What Is Your Debt-to-Income Ratio and How Does It Impact Your Mortgage Application?

Are you planning to buy a house soon? If you do, then knowing your debt to income ratio is as important as knowing your credit score and your credit history because it plays a vital role and can come in the way of you being able to qualify for a mortgage in the first place.

A debt-to-income ratio (DTI), simply put, is the percentage of your gross monthly income that goes towards paying your fixed expenses such as taxes, fees, insurance premiums, and debts. It helps lenders to determine your ability to buy a home and whether your finances are good enough to take on a mortgage. If your DTI is too high than mortgagers will not be willing to lend you money or will charge you a much higher interest rate for your mortgage loan.

Understanding Debt to Income Ratio

There are two primary types of debt to income ratios that most mortgagers consider when you apply for a mortgage. The two ratios are:

  • Front-End DTI Ratio

    The front-end ratio, which is also called the housing ratio, is the amount of your monthly income that will go for your housing costs. It includes your monthly mortgage payment, property taxes, homeowner’s insurance, and any homeowner’s association dues. Your total value of housing costs will be divided by your income to get the front-end ratio.

    Front-End DTI = (Housing Costs ÷ Gross Monthly Income) x 100

  • Back-End DTI Ratio

    The back-end ratio is the percentage of your gross monthly income that pays for your housing costs along with all other monthly debt obligations. It includes credit card payments, car loans, student loans, child support, and other fixed expenses.

    Back-End DTI = (Total monthly debt expense ÷ Gross Monthly Income) x 100.

    For example, if you pay $300 on credit cards, $200 on car loans $1500 on your mortgage than your total monthly debt is $2,000. If your gross yearly income is $48,000 then your monthly income will be 48,000 divided by 12 or $ 4000. So your debt to income ratio is $2,000 ÷ 4,000 which will work out to 0.5 or 50 percent.

    Remember that homeownership comes with many other expenses like homeowners’ association fees, property tax, repairs, and routine repairs. These are not considered debts and therefore they are not taken into consideration when calculating your DT ratio. The other basic expenses that are not included is your non-debt expenses like utilities, transport or food.

    Lenders generally utilize the back-end ratio in conjunction with the front-end ratio to approve of a mortgage. However, the back-end ratio is more important as it gives a bigger picture of your finances.

    If you have no other debt and your housing costs are relatively high, mortgagers will be willing to lend you money as your total financial indebtedness will be manageable.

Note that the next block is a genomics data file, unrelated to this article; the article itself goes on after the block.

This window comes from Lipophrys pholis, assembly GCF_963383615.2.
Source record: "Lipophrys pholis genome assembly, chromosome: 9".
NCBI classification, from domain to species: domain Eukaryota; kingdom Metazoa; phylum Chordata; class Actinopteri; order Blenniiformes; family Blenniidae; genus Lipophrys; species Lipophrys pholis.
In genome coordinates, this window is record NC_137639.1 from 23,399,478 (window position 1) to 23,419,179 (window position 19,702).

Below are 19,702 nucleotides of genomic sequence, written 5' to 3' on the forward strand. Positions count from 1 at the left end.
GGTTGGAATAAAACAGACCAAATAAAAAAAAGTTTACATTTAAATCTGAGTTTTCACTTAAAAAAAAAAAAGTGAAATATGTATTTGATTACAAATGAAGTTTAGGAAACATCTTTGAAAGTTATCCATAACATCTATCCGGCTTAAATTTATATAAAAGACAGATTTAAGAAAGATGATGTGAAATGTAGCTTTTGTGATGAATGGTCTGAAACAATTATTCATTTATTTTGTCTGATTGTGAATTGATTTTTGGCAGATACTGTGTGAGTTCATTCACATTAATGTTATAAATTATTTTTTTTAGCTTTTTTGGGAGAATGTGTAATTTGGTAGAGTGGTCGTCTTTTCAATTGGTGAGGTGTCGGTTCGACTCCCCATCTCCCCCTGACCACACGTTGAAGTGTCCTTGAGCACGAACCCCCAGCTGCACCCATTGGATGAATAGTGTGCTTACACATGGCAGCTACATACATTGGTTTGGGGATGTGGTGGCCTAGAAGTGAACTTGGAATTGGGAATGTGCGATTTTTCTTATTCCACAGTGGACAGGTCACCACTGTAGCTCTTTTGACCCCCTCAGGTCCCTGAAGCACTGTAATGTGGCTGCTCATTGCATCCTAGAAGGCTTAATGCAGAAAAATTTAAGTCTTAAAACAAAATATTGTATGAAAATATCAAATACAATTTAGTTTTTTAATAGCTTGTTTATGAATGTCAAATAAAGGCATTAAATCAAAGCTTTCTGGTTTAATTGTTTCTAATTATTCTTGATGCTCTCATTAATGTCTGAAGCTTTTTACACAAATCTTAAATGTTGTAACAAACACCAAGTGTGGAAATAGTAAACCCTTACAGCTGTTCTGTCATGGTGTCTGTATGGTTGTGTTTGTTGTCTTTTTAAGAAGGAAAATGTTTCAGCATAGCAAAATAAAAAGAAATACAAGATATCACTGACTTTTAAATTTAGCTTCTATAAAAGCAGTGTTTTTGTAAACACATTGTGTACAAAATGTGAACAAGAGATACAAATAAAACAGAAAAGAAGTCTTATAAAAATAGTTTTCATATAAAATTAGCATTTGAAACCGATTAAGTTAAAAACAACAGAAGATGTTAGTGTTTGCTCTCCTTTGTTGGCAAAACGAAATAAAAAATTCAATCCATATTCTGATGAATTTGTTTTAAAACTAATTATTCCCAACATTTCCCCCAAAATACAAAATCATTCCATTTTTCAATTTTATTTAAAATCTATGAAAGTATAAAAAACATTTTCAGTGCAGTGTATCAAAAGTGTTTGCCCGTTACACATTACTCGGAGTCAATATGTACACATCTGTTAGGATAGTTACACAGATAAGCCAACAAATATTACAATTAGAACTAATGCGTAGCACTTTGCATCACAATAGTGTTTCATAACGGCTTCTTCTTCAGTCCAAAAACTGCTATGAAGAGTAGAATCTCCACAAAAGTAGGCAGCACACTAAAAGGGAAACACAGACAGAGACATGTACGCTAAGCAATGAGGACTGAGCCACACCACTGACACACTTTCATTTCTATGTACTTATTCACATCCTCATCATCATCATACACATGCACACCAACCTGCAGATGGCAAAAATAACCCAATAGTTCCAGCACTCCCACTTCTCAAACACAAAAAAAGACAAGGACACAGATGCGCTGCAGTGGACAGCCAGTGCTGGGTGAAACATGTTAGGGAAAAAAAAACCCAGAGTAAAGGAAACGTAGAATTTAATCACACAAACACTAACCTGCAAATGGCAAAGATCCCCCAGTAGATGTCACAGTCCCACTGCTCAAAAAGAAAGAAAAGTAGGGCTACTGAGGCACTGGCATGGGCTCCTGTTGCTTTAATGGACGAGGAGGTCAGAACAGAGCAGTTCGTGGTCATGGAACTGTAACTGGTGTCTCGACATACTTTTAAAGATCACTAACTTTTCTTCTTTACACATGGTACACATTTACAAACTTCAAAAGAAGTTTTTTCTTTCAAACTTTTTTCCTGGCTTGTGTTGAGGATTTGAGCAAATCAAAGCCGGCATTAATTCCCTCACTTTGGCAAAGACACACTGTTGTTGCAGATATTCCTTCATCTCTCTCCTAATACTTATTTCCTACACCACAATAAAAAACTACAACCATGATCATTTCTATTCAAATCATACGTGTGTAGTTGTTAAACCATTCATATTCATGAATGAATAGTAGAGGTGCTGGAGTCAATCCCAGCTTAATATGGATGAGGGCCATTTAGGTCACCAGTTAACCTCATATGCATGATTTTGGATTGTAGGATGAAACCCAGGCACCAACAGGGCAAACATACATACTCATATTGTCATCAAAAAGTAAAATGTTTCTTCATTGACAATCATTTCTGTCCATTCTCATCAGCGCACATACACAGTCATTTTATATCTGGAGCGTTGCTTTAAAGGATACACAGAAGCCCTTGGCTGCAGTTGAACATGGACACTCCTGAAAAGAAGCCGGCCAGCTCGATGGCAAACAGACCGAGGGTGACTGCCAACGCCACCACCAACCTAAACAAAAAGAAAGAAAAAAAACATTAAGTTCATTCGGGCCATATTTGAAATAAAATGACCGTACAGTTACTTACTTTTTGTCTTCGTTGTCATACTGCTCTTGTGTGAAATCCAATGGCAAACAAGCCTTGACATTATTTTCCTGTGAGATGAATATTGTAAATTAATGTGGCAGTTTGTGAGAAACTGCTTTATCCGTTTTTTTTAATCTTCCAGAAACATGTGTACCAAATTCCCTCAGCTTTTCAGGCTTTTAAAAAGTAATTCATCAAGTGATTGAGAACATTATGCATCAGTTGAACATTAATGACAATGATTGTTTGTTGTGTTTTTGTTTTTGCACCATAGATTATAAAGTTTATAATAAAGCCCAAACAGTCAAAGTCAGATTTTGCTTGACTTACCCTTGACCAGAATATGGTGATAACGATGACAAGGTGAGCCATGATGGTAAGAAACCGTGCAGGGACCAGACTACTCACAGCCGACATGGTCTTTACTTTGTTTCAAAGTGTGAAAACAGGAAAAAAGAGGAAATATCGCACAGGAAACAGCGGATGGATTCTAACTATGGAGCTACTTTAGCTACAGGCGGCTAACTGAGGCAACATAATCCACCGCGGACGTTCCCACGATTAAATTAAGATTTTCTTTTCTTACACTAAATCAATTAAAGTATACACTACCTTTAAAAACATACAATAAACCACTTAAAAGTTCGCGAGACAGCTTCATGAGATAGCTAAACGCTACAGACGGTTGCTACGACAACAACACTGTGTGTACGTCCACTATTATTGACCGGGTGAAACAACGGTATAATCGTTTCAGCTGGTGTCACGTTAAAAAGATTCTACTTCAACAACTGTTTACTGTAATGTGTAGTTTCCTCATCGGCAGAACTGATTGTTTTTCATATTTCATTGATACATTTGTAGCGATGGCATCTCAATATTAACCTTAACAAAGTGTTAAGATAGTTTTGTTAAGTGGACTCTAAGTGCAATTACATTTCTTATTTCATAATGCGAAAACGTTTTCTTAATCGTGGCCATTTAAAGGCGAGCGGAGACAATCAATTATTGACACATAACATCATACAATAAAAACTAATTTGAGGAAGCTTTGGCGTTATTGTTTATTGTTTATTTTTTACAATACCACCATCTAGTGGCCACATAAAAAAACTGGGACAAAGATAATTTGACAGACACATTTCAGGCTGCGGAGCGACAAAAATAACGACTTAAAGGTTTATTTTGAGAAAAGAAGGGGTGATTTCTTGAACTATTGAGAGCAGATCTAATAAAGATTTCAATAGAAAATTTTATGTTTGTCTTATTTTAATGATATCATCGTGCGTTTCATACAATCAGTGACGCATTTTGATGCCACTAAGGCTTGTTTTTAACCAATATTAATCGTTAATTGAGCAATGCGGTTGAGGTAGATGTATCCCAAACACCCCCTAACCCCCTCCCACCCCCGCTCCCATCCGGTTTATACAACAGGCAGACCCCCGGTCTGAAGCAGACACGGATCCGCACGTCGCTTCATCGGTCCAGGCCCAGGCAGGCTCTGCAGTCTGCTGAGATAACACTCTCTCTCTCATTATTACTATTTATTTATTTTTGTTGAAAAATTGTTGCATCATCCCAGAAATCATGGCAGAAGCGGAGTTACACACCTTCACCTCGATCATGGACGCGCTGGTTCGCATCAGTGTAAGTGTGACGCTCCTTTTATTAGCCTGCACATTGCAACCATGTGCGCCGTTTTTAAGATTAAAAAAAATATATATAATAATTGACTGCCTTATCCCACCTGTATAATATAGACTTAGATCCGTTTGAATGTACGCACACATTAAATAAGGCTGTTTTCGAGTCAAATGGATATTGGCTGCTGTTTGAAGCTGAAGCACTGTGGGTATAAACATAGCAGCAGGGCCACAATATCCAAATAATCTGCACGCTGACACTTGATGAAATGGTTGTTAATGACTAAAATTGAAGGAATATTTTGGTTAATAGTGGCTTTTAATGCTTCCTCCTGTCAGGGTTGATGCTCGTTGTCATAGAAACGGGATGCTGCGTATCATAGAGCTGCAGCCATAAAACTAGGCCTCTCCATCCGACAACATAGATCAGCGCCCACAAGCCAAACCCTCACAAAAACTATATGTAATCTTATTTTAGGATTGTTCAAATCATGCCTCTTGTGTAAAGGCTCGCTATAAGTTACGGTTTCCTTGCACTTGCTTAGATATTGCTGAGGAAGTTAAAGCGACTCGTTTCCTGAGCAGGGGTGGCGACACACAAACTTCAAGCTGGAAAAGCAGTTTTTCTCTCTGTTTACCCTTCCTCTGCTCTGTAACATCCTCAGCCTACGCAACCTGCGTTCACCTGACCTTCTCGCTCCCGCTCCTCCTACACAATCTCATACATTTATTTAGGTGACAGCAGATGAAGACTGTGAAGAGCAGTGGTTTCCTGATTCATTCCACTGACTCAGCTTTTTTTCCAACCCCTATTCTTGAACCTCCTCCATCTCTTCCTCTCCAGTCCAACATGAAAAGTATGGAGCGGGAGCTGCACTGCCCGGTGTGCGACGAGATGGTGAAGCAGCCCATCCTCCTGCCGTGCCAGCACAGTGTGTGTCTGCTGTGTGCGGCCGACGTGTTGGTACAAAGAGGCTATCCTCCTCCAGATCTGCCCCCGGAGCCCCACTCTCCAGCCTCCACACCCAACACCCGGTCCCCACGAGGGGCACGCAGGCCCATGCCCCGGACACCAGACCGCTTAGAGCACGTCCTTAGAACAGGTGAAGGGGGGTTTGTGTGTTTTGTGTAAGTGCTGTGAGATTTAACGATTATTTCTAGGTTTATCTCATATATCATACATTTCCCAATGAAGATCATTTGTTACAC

What is a Good Debt-to-Income Ratio for Mortgages?

An ideal front-end debt-to-income ratio is 28% and the back-end ratio is 36%. However, in most cases, lenders will allow a back-end ratio of 43 percent. It is the highest ratio that you can have if you want to qualify for a mortgage. But, if you can get a loan through a government backing program like an FHA loan or have a savings account with a balance of six months of housing expenses your back-end ratio can be as high as 50 percent.

If your Debt-to-income ratio is 50% or higher, your borrowing options will be limited and you do not have a good chance to qualify for low mortgage rates.

What Should You Do to Lower Your Debt-to-Income Ratio?

There are two key methods to reduce your DTI ratio: one is reducing your debt and the other increasing your income. Here are some tips to reduce your DTI ratio.

  • Avoid taking on any new loans or lines of credit.
  • Take up some freelance work or a part-time job.
  • Lower your credit card balance by making extra payments.
  • Look into your budget and try to reduce your day-to-day expenses so that you can pay off as much as possible on your current debt like your student loan or auto loan.
  • Avoid making any big purchases on credit that are not necessary.
  • Asking for a pay raise at work to boost your income. However, it may not be possible to get one quickly.

Bottom Line

Calculating your DTI is not a difficult task, now is it? Once you figure out this crucial number you can do a little planning to improve it before you apply for a mortgage. It will ensure you get the best rates and the lowest payments.

If you are planning to buy a home or have any queries about your DTI ratio, feel free to call us at (877) 877 7575